East Ham pensioner accused of murdering wheelchair-bound husband goes on trial
PUBLISHED: 12:43 13 March 2019 | UPDATED: 12:43 13 March 2019
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A 73-year-old woman beat her wheelchair-bound husband to death with a wooden pole in a fit of anger, a court has heard.
Packiam Ramanathan launched the “brutal and sustained” attack on disabled Kanagusabi Ramanathan, 76, while he was lying in bed, the Old Bailey heard.
Afterwards, she told her neighbour she had hit her husband of 35 years, jurors heard.
Paramedics found Mr Ramanathan dead on the floor of his bedroom on September 21 last year.
He had suffered serious head injuries and multiple wounds to the body and neck.
He also had injuries to his arms and hands from trying to fend off the blows.
A blood-stained wooden stick was found in a cupboard in the hall of the couple’s flat in Burges Road, East Ham.
Prosecutor Sally O’Neill QC said: “There is no dispute that the person who used that stick to cause those injuries which killed him was his wife, and the prosecution case is that there can be also no doubt that she did so intending, at the least, to cause him really serious harm and that he was unlawfully killed as a result, that is, that she murdered him.”
“The prosecution case is that this was a brutal and sustained attack by this defendant on a disabled and defenceless elderly man whilst he was lying in his bed and that the attack was probably motivated by anger.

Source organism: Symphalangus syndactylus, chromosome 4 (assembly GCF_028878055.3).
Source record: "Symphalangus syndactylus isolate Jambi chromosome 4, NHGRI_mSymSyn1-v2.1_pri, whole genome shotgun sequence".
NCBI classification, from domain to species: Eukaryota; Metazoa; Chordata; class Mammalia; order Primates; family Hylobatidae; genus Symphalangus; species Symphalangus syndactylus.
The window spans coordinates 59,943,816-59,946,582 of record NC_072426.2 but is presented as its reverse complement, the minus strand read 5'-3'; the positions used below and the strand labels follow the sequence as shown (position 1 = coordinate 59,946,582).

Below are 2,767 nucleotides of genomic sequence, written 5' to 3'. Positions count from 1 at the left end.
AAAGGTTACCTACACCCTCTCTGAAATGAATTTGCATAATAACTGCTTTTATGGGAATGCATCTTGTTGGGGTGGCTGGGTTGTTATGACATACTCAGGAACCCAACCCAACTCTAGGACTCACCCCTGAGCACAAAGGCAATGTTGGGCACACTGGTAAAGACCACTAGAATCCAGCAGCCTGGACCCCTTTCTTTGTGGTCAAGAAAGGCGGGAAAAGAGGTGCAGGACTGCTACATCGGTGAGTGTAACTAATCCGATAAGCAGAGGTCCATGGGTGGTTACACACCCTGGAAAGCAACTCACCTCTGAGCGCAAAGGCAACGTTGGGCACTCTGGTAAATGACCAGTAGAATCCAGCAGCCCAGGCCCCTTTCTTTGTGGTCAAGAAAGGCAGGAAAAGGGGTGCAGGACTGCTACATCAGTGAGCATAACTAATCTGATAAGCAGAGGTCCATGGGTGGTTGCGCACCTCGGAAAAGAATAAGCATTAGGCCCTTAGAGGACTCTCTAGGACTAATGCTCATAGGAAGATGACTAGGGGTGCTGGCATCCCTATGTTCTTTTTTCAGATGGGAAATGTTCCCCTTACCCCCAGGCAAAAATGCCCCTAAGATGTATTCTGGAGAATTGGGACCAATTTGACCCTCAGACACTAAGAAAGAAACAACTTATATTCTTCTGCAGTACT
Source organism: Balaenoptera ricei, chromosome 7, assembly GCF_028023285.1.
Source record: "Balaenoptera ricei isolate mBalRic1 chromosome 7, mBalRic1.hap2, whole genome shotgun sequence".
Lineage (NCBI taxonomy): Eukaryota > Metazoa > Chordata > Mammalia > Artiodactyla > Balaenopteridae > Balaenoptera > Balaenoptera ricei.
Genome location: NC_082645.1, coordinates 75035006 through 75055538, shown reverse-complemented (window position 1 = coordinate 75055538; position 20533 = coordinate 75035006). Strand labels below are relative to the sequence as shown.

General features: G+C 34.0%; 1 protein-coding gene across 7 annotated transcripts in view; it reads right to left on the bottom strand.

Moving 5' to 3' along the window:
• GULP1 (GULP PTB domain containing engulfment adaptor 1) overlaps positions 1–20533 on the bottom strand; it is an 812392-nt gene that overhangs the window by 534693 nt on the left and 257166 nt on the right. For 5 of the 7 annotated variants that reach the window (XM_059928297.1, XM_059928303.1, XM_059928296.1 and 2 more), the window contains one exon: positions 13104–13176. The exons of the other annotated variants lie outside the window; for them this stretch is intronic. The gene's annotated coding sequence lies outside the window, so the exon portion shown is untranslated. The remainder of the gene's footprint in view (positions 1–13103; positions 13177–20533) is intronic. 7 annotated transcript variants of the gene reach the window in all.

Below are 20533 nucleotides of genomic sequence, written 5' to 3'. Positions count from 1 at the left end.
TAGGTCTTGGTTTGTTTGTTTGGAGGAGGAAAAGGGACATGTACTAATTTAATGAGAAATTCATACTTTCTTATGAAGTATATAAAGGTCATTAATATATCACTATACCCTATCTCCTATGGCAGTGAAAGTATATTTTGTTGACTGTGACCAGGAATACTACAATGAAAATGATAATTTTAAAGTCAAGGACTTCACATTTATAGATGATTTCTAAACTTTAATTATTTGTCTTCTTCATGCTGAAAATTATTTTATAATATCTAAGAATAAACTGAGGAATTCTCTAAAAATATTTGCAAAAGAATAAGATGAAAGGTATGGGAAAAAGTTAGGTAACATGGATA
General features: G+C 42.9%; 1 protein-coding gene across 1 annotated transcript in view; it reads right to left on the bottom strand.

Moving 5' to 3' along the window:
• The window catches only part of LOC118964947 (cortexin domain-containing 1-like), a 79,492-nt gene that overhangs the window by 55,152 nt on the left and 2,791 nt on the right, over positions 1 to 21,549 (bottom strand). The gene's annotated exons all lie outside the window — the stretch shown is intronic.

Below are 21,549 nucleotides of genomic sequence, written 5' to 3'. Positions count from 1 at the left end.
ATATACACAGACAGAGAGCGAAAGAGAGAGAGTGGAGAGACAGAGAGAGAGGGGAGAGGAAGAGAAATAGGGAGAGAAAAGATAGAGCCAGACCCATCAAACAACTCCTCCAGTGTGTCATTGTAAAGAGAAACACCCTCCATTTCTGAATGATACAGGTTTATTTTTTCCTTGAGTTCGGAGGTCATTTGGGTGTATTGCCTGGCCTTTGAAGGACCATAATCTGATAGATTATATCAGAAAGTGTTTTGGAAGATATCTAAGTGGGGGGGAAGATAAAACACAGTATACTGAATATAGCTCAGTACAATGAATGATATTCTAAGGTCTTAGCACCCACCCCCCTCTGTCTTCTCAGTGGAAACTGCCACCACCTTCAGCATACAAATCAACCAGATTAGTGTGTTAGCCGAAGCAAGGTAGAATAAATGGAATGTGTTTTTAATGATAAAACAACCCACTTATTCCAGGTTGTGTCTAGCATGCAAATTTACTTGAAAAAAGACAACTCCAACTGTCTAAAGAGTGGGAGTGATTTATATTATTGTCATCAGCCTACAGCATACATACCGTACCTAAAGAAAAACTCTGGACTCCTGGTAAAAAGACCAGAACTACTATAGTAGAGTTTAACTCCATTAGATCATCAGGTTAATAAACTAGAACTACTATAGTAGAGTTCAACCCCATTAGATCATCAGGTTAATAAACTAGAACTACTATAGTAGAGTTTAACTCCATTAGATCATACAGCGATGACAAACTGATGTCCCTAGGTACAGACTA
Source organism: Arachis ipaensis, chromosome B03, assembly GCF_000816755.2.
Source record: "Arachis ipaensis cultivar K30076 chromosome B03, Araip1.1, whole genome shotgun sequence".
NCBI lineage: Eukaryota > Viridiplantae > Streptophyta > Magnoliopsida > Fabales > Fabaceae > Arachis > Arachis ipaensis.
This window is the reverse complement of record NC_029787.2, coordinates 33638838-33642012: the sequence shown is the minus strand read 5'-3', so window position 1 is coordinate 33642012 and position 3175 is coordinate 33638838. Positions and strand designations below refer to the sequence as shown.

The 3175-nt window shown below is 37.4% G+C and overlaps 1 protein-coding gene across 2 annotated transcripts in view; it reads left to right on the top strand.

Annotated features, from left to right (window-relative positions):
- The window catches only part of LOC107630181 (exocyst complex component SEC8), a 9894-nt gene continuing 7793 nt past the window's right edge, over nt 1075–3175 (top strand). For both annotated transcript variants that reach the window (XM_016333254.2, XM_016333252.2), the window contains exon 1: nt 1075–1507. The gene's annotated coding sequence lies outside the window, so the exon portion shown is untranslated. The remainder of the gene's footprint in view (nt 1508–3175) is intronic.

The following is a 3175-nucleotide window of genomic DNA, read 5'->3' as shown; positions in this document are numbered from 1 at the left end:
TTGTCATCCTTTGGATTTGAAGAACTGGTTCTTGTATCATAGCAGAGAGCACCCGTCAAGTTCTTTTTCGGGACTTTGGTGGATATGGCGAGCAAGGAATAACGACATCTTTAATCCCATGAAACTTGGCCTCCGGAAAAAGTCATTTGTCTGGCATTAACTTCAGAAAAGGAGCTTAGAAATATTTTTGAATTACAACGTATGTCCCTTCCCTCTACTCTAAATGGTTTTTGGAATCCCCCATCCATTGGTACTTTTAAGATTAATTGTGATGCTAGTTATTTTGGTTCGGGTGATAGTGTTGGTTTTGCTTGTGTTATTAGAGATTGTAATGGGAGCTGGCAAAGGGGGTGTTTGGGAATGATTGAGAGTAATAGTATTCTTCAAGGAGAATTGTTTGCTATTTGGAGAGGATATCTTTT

“You will hear there were continuing arguments between them about money and that a day or so before this attack, Kanagusabi Ramanathan had written a letter to the Sri Lankan Police alleging fraud and theft by the defendant’s brother in relation to property in Sri Lanka which had been entrusted to him and which he refused to return.
“The defendant had read that letter and was very angry about it.
“The prosecution say that that was most likely the reason behind this attack. It may well have been spontaneous but it was deliberate and it was brutal.”
The court has heard how the couple had an arranged marriage in 1983 and had fled Sri Lanka in the civil war.
Ms O’Neill told jurors they would have to decide if the defendant meant to kill or cause really serious harm or whether she had a partial defence of loss of control or abnormality of mental function.
She said the defendant would claim loss of control after suffering years of “bullying and abusive behaviour” by her husband, a former shopkeeper.
Ramanathan denies murder but has pleaded guilty to manslaughter.
The trial continues.